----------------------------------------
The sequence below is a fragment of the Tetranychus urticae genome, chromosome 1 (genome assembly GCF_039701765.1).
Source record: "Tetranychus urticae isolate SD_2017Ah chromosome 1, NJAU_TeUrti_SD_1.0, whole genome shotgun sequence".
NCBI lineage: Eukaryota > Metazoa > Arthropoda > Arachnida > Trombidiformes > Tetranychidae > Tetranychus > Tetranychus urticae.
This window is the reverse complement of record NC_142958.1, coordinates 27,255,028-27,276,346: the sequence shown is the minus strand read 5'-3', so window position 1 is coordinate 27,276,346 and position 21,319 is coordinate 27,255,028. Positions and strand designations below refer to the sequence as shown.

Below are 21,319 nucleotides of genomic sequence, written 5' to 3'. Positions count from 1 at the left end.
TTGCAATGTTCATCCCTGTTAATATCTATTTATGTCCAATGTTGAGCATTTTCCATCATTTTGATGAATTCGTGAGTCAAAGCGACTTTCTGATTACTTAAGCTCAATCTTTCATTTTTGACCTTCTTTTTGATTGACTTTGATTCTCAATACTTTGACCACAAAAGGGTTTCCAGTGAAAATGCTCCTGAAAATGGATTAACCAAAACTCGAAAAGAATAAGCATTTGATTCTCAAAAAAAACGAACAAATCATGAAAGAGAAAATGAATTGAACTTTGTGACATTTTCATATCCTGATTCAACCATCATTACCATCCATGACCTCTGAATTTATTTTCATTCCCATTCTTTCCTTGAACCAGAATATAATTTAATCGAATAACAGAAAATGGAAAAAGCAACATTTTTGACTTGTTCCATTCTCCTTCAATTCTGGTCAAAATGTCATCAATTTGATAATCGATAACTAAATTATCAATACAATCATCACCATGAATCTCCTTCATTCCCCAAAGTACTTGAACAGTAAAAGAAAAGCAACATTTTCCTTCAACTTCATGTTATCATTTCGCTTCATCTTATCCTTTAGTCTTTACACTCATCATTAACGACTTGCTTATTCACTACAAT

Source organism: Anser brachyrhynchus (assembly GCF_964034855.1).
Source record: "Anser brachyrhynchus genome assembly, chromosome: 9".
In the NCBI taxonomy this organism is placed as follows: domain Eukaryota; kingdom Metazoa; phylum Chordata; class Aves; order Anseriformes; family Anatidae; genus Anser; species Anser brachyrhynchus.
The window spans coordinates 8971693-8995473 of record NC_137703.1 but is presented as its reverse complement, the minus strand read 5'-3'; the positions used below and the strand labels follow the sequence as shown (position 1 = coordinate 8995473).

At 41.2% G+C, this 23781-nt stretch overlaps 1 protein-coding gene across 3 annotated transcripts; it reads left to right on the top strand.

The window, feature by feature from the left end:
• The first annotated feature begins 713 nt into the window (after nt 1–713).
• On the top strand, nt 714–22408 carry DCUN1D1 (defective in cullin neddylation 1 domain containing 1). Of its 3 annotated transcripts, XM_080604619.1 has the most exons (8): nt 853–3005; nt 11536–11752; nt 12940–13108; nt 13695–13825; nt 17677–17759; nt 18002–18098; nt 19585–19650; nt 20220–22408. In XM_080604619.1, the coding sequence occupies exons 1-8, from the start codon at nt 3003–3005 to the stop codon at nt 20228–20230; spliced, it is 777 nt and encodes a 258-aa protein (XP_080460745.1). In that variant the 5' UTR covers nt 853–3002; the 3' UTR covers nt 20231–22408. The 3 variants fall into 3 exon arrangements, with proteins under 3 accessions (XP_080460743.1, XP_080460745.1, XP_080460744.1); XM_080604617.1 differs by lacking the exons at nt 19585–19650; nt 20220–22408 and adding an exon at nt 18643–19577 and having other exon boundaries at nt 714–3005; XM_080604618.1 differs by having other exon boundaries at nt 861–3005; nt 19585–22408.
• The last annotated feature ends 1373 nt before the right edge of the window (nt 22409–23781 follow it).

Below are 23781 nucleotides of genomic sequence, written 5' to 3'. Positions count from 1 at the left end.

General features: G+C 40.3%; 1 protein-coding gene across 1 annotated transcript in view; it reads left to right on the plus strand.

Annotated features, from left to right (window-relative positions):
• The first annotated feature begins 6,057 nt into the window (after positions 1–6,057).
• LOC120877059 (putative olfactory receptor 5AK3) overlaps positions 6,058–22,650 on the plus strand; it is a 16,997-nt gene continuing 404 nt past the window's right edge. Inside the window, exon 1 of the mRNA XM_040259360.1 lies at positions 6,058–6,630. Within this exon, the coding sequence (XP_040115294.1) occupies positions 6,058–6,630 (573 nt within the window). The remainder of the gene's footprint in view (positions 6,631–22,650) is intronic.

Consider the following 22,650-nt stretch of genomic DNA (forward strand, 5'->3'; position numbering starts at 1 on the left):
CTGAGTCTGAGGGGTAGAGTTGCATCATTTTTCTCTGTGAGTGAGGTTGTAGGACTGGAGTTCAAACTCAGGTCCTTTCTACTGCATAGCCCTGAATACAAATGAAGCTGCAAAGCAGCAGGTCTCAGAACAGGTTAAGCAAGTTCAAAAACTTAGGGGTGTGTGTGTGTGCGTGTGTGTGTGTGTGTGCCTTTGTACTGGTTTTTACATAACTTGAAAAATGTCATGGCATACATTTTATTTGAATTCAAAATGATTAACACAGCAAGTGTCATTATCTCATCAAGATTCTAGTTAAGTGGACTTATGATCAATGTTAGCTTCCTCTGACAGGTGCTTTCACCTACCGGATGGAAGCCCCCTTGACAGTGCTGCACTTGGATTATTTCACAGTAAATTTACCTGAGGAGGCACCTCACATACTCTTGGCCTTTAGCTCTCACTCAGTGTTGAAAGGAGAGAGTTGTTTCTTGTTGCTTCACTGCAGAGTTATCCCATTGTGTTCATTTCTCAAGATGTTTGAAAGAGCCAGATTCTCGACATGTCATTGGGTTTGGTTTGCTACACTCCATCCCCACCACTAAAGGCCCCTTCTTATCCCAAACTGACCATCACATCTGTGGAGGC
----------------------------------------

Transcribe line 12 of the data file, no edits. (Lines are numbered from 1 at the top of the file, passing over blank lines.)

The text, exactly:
The window, feature by feature from the left end: